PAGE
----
Nashville, TN: Chicken Corner had a little fun this past week visiting family and helping promote her husband's biography of James Brown. One delightful discovery came on Sunday as we strolled through the Country Music Hall of Fame's permanent exhibits on our way to a special show about the Bakersfield, Cali, scene. There, just a few feet from Elvis' diamond-dust Cadillac was Cindy Walker's typewriter (above) -- the one on which she typed the lyrics for "You Don't Know Me" (a longtime favorite of Chicken Corner), "Bubbles in My Beer," and "Miss Molly," among so many others. Her songs have been recorded by everyone except Guns n Roses.
A writer named Bill DeMain puts it nicely in describing Walker as belonging to the "three chords and the truth" school of songwriting. He writes about Walker in "Performing Songwriter," which I came across this morning.
The best tunes are songs with a face. You recognize them. You know them. It's like a person. They have a face that's outstanding. Other songs don't have a face. You just hear them, that's all. The really good ones are few and far between.
Chicken Corner can only wish she could have asked Walker (who died in 2006) about that typewriter. I love the idea of this particular typewriter as a musical instrument.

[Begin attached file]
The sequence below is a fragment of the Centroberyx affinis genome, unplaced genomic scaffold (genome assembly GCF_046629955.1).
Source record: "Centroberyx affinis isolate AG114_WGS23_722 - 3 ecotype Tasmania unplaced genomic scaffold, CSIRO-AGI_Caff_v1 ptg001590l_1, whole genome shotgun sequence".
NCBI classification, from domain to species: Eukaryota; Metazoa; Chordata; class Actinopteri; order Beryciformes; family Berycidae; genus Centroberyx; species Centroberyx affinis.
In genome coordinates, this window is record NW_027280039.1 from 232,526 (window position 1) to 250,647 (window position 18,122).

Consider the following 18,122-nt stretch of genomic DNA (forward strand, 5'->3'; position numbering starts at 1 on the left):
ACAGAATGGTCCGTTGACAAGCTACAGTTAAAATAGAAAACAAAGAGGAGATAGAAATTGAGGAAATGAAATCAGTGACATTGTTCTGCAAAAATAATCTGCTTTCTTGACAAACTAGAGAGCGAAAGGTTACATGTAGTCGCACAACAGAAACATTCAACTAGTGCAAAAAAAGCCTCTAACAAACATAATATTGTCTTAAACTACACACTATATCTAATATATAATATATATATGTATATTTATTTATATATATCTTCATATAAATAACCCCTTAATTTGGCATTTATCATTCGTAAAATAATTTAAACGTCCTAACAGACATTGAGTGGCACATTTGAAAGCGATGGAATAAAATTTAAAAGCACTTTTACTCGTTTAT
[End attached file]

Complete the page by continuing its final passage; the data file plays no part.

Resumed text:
What did happen: Under new ownership, Chango cafe got a chicken-less mural by a different artist, named Axis.
New wrong rumor: The intersection at Delta St.-Echo Park Avenue-Morton Ave. will now be called Coffee Goddess Corner. Make that: Red Haired Woman drinking Coffee Corner.
A short ramble through Elysian Park this morning, and Chicken Corner counted yellow rumped warblers, California bluebirds, an unidentified, tiny bird that was not the short tailed wren that's common around here, and towhees, not to mention the usual suspects: hawks, crows, mourning doves, mocking birds, and finches of several varieties. My dog, Chyla, and I sat in the shade on one of the short-cut trails, and watched as the birds danced around and tweeted -- a party in the sun. Some are year-rounders, others on their way north. They are all very interested in what happens at Dodger Stadium now that ownership is changing hands.
Doggy and I returned home to find that Scott Fajack had posted this very relevant photo on the Citizens Committee to Save Elysian Park's Facebook page. It shows a 1965